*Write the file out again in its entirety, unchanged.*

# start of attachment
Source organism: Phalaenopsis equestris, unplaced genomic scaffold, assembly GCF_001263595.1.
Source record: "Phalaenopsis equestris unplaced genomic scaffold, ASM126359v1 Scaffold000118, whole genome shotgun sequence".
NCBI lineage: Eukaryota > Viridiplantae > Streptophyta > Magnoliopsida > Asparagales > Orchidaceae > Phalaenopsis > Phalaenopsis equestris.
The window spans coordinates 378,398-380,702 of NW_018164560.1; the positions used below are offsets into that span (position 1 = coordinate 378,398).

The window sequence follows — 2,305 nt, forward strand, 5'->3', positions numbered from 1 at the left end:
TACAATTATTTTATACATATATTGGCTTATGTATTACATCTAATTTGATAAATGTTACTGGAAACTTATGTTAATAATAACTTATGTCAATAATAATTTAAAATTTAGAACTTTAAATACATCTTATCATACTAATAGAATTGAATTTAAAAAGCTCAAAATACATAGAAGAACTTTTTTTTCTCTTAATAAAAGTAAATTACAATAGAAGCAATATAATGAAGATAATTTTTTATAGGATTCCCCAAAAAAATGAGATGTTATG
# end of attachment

Source organism: Phalaenopsis equestris, unplaced genomic scaffold, assembly GCF_001263595.1.
Source record: "Phalaenopsis equestris unplaced genomic scaffold, ASM126359v1 Scaffold000118, whole genome shotgun sequence".
NCBI lineage: Eukaryota > Viridiplantae > Streptophyta > Magnoliopsida > Asparagales > Orchidaceae > Phalaenopsis > Phalaenopsis equestris.
The window spans coordinates 378,398-380,702 of NW_018164560.1; the positions used below are offsets into that span (position 1 = coordinate 378,398).

The window sequence follows — 2,305 nt, forward strand, 5'->3', positions numbered from 1 at the left end:
TACAATTATTTTATACATATATTGGCTTATGTATTACATCTAATTTGATAAATGTTACTGGAAACTTATGTTAATAATAACTTATGTCAATAATAATTTAAAATTTAGAACTTTAAATACATCTTATCATACTAATAGAATTGAATTTAAAAAGCTCAAAATACATAGAAGAACTTTTTTTTCTCTTAATAAAAGTAAATTACAATAGAAGCAATATAATGAAGATAATTTTTTATAGGATTCCCCAAAAAAATGAGATGTTATG